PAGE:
Native azaleas are sometimes called bush honeysuckle. Although the flowering shrub is not related to the honeysuckle family, they produce trumpet-shaped blooms similar to those produced by honeysuckle vines. Like most azalea shrubs, native azaleas need very little pruning. Pruning an azalea should be undertaken to make the plant fuller and better branched, or to remove weak spindly growth, dead or diseased branches and branches that rub one another.
Prune your azaleas just after they bloom. Azaleas bloom in early spring on the previous season's growth. If you prune azaleas after they produce a flush of summer growth, the plants will have fewer blossoms the next year.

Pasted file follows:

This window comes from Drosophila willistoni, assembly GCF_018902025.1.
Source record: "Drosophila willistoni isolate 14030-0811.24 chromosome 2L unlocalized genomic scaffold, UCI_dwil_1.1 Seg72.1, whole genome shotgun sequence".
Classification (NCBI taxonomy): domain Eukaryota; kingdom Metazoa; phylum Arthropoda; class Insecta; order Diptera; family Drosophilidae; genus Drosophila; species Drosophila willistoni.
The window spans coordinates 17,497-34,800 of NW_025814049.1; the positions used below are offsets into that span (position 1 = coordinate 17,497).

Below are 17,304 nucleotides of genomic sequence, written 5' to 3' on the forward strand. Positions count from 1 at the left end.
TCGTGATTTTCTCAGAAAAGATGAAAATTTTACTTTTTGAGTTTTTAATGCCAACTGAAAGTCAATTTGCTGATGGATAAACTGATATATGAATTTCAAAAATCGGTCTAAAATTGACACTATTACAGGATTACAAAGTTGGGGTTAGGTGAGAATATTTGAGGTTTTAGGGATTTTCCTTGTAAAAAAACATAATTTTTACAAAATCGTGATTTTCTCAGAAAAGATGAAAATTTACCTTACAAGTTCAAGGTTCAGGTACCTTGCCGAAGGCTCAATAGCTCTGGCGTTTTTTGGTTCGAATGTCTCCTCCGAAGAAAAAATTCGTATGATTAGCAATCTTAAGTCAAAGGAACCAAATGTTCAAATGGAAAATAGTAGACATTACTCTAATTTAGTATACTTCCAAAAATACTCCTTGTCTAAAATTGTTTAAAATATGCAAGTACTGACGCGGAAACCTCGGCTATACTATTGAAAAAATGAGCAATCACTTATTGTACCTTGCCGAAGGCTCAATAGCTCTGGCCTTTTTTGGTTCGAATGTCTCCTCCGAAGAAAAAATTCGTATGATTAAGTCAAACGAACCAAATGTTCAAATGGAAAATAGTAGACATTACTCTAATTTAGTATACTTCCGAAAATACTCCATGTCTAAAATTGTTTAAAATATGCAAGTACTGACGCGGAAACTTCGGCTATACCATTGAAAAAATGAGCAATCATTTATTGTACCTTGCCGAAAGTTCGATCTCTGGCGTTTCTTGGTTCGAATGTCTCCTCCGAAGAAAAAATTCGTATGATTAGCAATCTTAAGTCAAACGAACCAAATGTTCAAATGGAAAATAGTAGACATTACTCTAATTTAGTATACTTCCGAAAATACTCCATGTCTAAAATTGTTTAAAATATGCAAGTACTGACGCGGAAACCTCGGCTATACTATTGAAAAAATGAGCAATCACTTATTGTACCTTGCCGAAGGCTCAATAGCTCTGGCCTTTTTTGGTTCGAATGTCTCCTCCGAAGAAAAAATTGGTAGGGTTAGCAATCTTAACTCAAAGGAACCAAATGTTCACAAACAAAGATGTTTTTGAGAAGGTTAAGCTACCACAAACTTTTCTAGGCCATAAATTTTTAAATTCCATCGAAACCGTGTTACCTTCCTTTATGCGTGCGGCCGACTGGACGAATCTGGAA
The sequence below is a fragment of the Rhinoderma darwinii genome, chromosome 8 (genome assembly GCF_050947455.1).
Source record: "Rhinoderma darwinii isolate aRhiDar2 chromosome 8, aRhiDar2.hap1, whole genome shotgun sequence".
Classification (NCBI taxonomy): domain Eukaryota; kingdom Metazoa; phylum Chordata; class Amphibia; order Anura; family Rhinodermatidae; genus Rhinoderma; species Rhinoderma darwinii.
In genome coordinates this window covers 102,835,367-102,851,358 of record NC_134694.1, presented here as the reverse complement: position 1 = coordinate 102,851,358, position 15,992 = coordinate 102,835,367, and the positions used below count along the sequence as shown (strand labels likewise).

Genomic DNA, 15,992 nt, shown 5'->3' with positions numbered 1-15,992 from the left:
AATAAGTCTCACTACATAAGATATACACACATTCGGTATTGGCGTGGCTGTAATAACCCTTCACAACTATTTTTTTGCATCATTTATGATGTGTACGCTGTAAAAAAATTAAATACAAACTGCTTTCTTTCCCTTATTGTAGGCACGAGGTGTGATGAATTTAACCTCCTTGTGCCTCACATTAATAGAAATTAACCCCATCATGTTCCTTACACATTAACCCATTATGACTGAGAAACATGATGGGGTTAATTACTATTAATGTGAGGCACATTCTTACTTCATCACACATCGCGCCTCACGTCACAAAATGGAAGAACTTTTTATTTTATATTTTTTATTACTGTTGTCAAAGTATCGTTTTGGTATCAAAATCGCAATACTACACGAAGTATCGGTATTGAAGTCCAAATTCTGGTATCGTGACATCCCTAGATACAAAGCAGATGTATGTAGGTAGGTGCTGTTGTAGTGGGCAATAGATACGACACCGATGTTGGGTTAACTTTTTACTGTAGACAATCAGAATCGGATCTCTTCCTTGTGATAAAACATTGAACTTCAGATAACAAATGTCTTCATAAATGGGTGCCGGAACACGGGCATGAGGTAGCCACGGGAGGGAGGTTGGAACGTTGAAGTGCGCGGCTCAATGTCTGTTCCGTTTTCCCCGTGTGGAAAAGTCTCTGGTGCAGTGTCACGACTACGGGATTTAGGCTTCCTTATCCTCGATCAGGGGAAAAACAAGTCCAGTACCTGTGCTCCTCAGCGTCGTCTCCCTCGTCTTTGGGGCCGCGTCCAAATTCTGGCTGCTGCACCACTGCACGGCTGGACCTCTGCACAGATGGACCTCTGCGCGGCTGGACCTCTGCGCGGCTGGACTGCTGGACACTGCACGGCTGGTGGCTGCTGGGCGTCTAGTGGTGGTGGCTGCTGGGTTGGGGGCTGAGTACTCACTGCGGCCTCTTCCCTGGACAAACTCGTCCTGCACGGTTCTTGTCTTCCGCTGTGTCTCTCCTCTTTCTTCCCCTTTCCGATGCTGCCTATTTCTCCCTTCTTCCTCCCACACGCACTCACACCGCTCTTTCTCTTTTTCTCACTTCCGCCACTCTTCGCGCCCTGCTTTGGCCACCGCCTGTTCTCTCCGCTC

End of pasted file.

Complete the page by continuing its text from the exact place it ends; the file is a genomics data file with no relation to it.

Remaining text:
Follow dead azalea branches back to the point where the azalea is alive. Living wood will have a green cambium layer beneath the bark. If you nick the bark with your fingernail, you will reveal the cambium layer. Cut back dead azalea branches to the living wood.
Cut back an overgrown azalea by removing the longest branches back to the central trunk of the plant.
Remove diseased branches of azaleas, branches that rub against one another or weak growth at the point where the branch meets the tree.